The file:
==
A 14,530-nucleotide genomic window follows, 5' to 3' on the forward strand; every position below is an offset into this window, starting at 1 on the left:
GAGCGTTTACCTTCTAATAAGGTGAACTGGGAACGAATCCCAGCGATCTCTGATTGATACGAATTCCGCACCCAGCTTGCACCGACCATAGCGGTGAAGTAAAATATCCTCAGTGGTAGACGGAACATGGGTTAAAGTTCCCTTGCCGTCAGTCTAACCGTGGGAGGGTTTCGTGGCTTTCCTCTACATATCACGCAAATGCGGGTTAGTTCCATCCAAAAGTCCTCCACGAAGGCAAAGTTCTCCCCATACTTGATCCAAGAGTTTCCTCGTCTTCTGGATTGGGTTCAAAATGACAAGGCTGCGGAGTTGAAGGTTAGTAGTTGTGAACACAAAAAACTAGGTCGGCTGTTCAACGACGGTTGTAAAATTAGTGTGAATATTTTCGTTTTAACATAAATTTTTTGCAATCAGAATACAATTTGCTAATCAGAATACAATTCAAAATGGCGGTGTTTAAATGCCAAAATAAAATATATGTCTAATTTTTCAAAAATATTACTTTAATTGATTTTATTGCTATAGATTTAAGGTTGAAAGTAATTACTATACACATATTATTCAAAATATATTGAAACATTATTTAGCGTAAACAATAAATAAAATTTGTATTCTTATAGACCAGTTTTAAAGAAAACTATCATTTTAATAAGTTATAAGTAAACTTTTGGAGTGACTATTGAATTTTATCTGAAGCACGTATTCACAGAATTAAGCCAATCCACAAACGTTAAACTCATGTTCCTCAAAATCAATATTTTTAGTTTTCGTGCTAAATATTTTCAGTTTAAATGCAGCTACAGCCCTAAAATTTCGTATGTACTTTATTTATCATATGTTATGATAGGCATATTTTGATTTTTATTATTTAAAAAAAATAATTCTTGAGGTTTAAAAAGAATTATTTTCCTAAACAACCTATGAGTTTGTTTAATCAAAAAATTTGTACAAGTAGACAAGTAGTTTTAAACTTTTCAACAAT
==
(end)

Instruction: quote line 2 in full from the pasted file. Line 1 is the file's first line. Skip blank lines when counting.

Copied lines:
GAGCGTTTACCTTCTAATAAGGTGAACTGGGAACGAATCCCAGCGATCTCTGATTGATACGAATTCCGCACCCAGCTTGCACCGACCATAGCGGTGAAGTAAAATATCCTCAGTGGTAGACGGAACATGGGTTAAAGTTCCCTTGCCGTCAGTCTAACCGTGGGAGGGTTTCGTGGCTTTCCTCTACATATCACGCAAATGCGGGTTAGTTCCATCCAAAAGTCCTCCACGAAGGCAAAGTTCTCCCCATACTTGATCCAAGAGTTTCCTCGTCTTCTGGATTGGGTTCAAAATGACAAGGCTGCGGAGTTGAAGGTTAGTAGTTGTGAACACAAAAAACTAGGTCGGCTGTTCAACGACGGTTGTAAAATTAGTGTGAATATTTTCGTTTTAACATAAATTTTTTGCAATCAGAATACAATTTGCTAATCAGAATACAATTCAAAATGGCGGTGTTTAAATGCCAAAATAAAATATATGTCTAATTTTTCAAAAATATTACTTTAATTGATTTTATTGCTATAGATTTAAGGTTGAAAGTAATTACTATACACATATTATTCAAAATATATTGAAACATTATTTAGCGTAAACAATAAATAAAATTTGTATTCTTATAGACCAGTTTTAAAGAAAACTATCATTTTAATAAGTTATAAGTAAACTTTTGGAGTGACTATTGAATTTTATCTGAAGCACGTATTCACAGAATTAAGCCAATCCACAAACGTTAAACTCATGTTCCTCAAAATCAATATTTTTAGTTTTCGTGCTAAATATTTTCAGTTTAAATGCAGCTACAGCCCTAAAATTTCGTATGTACTTTATTTATCATATGTTATGATAGGCATATTTTGATTTTTATTATTTAAAAAAAATAATTCTTGAGGTTTAAAAAGAATTATTTTCCTAAACAACCTATGAGTTTGTTTAATCAAAAAATTTGTACAAGTAGACAAGTAGTTTTAAACTTTTCAACAAT